Somehow, everything came together in a way that has my head spinning.  My head has been anywhere but here this past week as I’ve done 9-5 every day between the brand-new job and the internship.  I feel confused and can’t quite shake this feeling that I’m forgetting to do something, that there’s something I’m not giving 100 per cent of my energy to.  I feel these random bursts of creativity and joie de vivre, like when I was tripping home after gulping down the local wine and throwing away the plastic goblet, taking pictures of old buildings and graffiti, finding a new passion, wanting to photograph the downtown denizens, young unsure girls in ridiculously short shorts, skin glistening in the evening sunlight. 

I barely have the energy to fully commit myself to these creative urges and words that flit in and out of my consciousness like multicoloured hummingbirds; I lie on my bed listening to Bon Iver when I’m feeling introverted, MGMT when I’m feeling extroverted.  Trying to wrap my mind around this new reality.  This new life I’m somehow living.

Welcome, my new and improved world.  I’m embracing you with shaking arms.

Plug Me In

If you know me, you know how critical I am of “social trends.”

the cutest wee iPod you ever did see!

the cutest wee iPod you ever did see!

If you read my blog for Listen Up TV, you’d know I’m wary of “doom and gloom” journalism, the kind that bases reports and articles on current trending and casts a Jeremiah-like gaze on the future of human civilization.  (Oh?  Didn’t read it?  We’ll it’s still available at: http://yourblog1000.blogspot.com/2009/05/kids-are-alright-by-alison-potstra.html).

This kind of journalism is founded on the depressed belief that the world is going to Hell and tells us how we’re going to get there.  Unfortunately, fear sells more than sex, and Chicken Little headlines grace the covers of many prominent magazines.  In the past decade or so, the Big Bad Monster that will seductively, singlehandedly bring humanity to a ruin is Technology.

Technology, they report, will cut everyone off from face-to-face interactions to the point where our social skills are nonexistent and we lose the ability to live in a healthy community with one another that is unmediated by social networking sites and automated voices.  ATM machines have replaced bank tellers, robots have replaced human workers, the impersonal e-mail has replaced the personalized handwritten letter, instant messaging has replaced actual conversation, and video games have replaced playing outside in the backyard.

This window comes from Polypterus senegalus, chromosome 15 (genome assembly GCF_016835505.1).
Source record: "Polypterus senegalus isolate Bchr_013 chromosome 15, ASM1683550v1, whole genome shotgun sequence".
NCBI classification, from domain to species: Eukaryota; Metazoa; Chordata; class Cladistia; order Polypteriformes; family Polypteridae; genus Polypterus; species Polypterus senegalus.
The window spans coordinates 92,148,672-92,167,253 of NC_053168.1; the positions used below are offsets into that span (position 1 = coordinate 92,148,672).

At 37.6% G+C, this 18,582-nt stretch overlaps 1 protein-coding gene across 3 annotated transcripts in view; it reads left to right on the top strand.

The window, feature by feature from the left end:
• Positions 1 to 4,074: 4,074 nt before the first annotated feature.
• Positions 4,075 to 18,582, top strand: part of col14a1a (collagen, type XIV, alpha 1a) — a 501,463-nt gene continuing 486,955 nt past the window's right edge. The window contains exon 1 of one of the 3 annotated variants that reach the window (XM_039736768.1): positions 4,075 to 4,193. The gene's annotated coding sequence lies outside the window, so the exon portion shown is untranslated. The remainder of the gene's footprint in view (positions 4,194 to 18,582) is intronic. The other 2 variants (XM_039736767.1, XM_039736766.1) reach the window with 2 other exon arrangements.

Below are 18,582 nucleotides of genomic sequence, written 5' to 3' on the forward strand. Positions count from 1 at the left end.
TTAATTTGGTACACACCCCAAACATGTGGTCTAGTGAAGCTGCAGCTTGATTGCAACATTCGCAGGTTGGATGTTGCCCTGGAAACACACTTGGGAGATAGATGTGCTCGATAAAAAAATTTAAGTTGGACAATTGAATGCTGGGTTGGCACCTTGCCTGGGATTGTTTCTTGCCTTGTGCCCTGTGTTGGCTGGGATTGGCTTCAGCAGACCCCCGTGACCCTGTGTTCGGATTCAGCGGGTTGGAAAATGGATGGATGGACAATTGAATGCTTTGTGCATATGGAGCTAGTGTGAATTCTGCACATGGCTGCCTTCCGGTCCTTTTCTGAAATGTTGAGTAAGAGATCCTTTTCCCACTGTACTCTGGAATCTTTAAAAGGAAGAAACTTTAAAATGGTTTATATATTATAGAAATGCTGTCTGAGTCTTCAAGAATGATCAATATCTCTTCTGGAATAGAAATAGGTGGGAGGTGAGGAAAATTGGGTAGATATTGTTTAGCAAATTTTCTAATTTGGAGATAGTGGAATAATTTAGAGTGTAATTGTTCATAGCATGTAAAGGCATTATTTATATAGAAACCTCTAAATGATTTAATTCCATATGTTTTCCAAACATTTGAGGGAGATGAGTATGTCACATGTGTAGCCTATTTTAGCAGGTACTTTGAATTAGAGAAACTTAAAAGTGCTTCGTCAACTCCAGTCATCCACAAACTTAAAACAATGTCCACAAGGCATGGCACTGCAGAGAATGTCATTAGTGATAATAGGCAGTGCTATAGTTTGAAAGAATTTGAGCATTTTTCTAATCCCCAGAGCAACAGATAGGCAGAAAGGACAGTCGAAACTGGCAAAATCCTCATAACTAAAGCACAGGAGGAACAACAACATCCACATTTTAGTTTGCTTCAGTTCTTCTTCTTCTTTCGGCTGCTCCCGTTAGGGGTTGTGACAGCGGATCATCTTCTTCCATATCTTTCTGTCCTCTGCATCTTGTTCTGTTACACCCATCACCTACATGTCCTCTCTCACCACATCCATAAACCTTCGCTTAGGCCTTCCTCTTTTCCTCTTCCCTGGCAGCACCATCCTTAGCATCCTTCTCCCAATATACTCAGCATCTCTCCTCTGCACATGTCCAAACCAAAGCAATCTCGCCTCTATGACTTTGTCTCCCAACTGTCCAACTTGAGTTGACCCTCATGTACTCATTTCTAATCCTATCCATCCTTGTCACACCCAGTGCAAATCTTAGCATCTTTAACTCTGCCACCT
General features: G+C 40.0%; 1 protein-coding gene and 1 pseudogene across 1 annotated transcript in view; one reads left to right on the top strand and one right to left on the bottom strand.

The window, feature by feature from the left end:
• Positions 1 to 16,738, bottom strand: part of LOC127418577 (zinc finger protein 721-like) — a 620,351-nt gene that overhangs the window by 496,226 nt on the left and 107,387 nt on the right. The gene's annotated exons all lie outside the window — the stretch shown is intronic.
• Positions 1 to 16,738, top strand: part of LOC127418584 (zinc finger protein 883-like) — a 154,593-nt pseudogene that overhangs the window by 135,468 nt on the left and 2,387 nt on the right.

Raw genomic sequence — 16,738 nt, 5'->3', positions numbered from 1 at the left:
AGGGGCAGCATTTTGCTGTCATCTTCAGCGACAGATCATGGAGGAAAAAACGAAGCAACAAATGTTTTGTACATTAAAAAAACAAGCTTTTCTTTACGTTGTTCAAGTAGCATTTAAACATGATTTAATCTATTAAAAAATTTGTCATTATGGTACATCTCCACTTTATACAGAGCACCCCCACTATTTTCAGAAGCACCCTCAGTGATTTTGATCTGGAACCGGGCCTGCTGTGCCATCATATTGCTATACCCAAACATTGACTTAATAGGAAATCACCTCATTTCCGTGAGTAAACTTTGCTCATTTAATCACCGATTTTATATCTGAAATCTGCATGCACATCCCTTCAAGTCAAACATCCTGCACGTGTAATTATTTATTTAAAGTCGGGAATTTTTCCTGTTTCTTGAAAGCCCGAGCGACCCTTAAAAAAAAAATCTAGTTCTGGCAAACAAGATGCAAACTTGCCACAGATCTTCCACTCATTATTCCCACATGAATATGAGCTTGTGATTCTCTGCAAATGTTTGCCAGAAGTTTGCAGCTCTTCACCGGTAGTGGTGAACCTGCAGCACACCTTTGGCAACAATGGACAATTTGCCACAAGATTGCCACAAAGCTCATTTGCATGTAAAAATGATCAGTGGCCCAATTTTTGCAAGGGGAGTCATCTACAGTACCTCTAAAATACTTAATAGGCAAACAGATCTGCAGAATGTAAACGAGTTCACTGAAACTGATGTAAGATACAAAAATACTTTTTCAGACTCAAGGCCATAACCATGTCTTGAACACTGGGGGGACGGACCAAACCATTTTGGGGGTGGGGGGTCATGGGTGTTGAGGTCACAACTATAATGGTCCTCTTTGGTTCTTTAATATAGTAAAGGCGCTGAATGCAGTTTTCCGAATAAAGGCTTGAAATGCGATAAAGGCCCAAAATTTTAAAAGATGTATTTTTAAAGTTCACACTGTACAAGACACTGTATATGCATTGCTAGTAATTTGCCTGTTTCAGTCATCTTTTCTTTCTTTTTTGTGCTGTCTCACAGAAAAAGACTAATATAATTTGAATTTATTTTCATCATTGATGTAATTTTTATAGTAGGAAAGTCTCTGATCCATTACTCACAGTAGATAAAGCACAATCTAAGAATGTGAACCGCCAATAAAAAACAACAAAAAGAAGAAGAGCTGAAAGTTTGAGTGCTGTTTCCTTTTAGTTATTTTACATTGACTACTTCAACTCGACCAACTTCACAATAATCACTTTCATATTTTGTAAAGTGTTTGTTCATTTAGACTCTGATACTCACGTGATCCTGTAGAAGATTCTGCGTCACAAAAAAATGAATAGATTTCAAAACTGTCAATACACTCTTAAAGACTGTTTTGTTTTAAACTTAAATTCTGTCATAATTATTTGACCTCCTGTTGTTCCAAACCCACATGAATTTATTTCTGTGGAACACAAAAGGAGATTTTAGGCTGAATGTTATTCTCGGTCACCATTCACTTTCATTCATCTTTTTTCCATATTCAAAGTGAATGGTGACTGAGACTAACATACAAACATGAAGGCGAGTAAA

Kids these days, they surmise, are going to end up as sedentary couch potatoes who live their lives online and therefore have a less rich life than we did, having grown up with personal computers, cell phones, and Wii consoles.  In the year 2015, the world will closely resemble that of Marge Piercy’s dystopian novel, He, She and It.  Cyborgs will live among us and robots will rule the earth, and the line between online and offline will blur into oblivion.

For the culturally-enlightened sci-fi lover, that future looks exciting.  For the rest of us who have a nostalgic, simplified outlook on life–who cannot watch a movie set in an historical period without feeling a romantic sense of yearning–that future fills us with fear.  And it is that exact fear on which sociologists and journalists alike tend to capitalize.

I wouldn’t say I have a love-hate relationship with Technology (or I wouldn’t be writing this on my laptop!), but I’m neither an avid supporter nor a backward dinosaur.  I’m not singing, “I love technology,” like Kip in Napoleon Dynamite, but I’m not suffering from Old Woman Syndrome either: “back in my day, our Word Processor was a black screen with a blinking neon-green cursor and our printer paper was perforated!”

To a certain extent, I think you have to embrace Technology, the immovable beast, if even a little bit, in order to make it in your profession.  Otherwise, you’ll be as outdated as a fax machine and quickly be replaced by someone more tech-savvy, or something, if you look at it that way.  If The News is going online and the newspaper is slowly dying, it would make sense to find out how people are getting their news and use it to your advantage.  If the Web is the Way, than work with it rather than recoiling in fear and retreating to a log cabin in the woods.

At the same time, to be constantly in front of your computer screen, constantly checking e-mails, constantly playing RPGs, is to be missing out on the simple joys of life.  You need to unplug yourself for awhile, enjoy the vast and colourful world offline. 

Despite what journalists say, Technology is neither a blessing nor a curse.  It just is, and that’s just fine with me.